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Tig technique help!

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  • Tig technique help!

    Well I've decided to come out of the shadows and actually participate in the forum. I've been lurking around here for a while now and getting great advice. My name is chris and I do car peformance work on the side as well as being a building operating engineer by trade. Everyone has been very helpful on this site and I haven't even registered
    For most of my welding work I've been using a MM210 but I've decided that it was time to expand and clean up a little bit and try my hand at GTAW. I bought a TA185 about 6 months ago(I know it isn't blue but I couldn't beat the price and if it doesn't pan out, its less money I have to recoup) and played around with it for a little bit but for some reason or another I just couldn't get the technique right I guess?
    On flat stock, I can get puddle and throw it where ever I want it to go. It just seems that whenever I go to add filler, the puddle disappears and I have to start all over again.

    From what I have read on here you 1) create a puddle, 2) add filler to the front of the puddle, 3) move puddle foreward and repeat step 2

    Am I reading this wrong? Just out of the experience I've been having it seems like I am. To me it seems maybe it should be like this:
    1) create puddle, 2) add filler to front of puddle, 3) create another puddle at the front of previous puddle, 4) add filler to new puddle, 5) repeat steps 1-4 until bead is complete.

    can someone please clarify?

    Thanks for reading through my blabbing and helping out a tig newb
    MillerMatic 210, ThermalArc 185, O/A Victor outfit

  • #2
    Welcome. I am new here too. Please list your settings and thickness of material when doing this. Sounds like you might need a little more heat cause as you dip the rod you are cooling off the puddle too much. Also list what size tungsten (type as well) and filler rod you are using.
    Miller Dynasty 300DX
    HTP MIG 240
    HTP 380 Plasma

    Bridgeport Milling Machine
    South Bend Lathe
    Etc. Etc....


    • #3
      As you've noticed, adding filler cools the puddle. You either need more heat, a smaller rod, less filler (not likely), or a combination of these. I agree that details are needed to address your particular situation.

      Before getting into the filler, though, I'd ask you to flip your piece over and make sure you're getting full penetration without filler as you're pushing the puddle around. You should see a molten (not just discolored) area on the back side, that's smaller than the top of the bead and fairly even. If not, then work on that before adding filler. 1/8" stock (or so) should work fine for that welder and this technique. You may burn through at times, but the goal is to learn to get full penetration without burning through. THEN worry about adding filler.


      • #4
        Well what I have been doing is using 1/2" steel practice pieces at first in order to get the technique down first without the worry of burn through.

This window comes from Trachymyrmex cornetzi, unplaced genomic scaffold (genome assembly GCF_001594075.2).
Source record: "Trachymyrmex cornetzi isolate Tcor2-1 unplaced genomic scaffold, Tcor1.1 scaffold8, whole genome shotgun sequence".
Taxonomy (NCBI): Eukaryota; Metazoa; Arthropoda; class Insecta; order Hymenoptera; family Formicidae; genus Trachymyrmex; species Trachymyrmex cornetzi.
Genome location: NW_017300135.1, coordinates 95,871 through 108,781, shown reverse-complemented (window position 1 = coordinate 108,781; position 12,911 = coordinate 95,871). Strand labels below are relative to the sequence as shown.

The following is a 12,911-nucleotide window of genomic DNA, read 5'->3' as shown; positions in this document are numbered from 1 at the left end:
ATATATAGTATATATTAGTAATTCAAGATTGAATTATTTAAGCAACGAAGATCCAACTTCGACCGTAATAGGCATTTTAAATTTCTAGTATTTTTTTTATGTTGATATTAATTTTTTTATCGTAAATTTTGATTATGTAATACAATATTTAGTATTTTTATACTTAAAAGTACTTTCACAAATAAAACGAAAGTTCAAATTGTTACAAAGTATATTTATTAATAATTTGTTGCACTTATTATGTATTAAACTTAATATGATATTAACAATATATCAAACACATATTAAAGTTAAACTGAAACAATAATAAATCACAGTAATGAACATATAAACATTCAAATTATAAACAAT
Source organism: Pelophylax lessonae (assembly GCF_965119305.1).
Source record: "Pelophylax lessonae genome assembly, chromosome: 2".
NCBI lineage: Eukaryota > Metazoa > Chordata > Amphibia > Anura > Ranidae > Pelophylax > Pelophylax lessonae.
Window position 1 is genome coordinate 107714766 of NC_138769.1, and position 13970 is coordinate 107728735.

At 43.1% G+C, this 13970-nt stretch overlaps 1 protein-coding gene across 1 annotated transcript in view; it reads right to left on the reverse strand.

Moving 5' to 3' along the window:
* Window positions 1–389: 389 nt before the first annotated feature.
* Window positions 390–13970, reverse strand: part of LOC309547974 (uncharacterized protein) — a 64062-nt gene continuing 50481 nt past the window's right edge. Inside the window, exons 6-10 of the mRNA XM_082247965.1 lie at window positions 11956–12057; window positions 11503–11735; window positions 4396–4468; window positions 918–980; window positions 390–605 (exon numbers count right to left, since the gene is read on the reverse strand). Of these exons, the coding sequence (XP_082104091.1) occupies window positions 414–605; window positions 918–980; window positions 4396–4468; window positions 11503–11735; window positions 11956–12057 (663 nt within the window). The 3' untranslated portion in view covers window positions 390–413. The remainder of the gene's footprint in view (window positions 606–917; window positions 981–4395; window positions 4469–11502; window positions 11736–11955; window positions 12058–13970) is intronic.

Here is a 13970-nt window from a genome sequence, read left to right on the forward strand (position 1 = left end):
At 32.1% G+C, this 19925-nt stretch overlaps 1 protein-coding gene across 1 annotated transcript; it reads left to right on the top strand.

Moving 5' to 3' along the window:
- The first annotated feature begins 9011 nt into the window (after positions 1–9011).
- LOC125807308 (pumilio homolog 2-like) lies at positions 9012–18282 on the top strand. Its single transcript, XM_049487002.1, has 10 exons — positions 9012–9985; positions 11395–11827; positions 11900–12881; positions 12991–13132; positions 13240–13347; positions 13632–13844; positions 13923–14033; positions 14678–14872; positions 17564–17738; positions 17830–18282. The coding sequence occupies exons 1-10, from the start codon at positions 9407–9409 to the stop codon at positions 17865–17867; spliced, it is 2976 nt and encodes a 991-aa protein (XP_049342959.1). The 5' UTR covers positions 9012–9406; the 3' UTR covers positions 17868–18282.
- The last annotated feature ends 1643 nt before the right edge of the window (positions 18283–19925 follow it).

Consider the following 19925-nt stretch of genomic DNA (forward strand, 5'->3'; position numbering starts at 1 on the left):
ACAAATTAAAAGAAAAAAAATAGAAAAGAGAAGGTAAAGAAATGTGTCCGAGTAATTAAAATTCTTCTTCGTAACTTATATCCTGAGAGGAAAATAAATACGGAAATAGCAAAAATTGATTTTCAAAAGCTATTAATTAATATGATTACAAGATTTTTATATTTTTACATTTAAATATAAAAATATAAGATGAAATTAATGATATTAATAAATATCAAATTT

I have been using 1/8" 2% th tungstun with 3/32 filler at around 150 amp dc.

        I guess I should start going to smaller 1/8" or gauge steel pieces to get a better knoweldge of the situation?
        MillerMatic 210, ThermalArc 185, O/A Victor outfit


        • #5
          My suggestion would be that you need more heat. i don't know the specifics of the tig machine that you are using, but I think you said it was a 185, and I would assume that it would be a 185 amp max output. My dynasty isn't rated at 1/4" and it should have an output of 200 amps (perfect conditions).

          Therefore, you are an experienced welder, right? so work with thinner material, you should be able to pick it up quickly, I did. I would with .065 tubing and use 1/16 tungsten and filler with a max amperage of about 75. You should see a puddle forming within about a couple of seconds (probably even less than 3 or 4, I haven't paid much attention to timing). See how that goes.

          Keep at it.

          Hobart 135
          Oxy-Acet w/ Victor torch
          Dynasty 200 DX


          • #6
            That 1/2" is acting like a big heat sink, so you're going to need more power to keep the puddle going. And there's no way you're going to get full penetration with that machine. So, yes, try to pick up some thinner stock.

            I understand why you were wanting to avoid burn-through, but I'd work on controlling the heat (pedal) on the thinner metal and maneuvering the torch first, then add filler later. The feedback on knowing how much penetration (or too much, as it may be), is good for building the heat control. Then when you start adding filler, your eye will be better at seeing the effect on the puddle, and your body will be better at adjusting for it. That's the approach I started on, anyway. It's all about breaking the whole process into manageable steps that you can build on.

            BTW, I have a 180SD and I rarely turn the level down. I usually leave the amperage knob on all the way on and just use the pedal to control the heat. On thinner stuff, I may back off the knob to get more control, but that's usually after I've tried with it full-on.


            • #7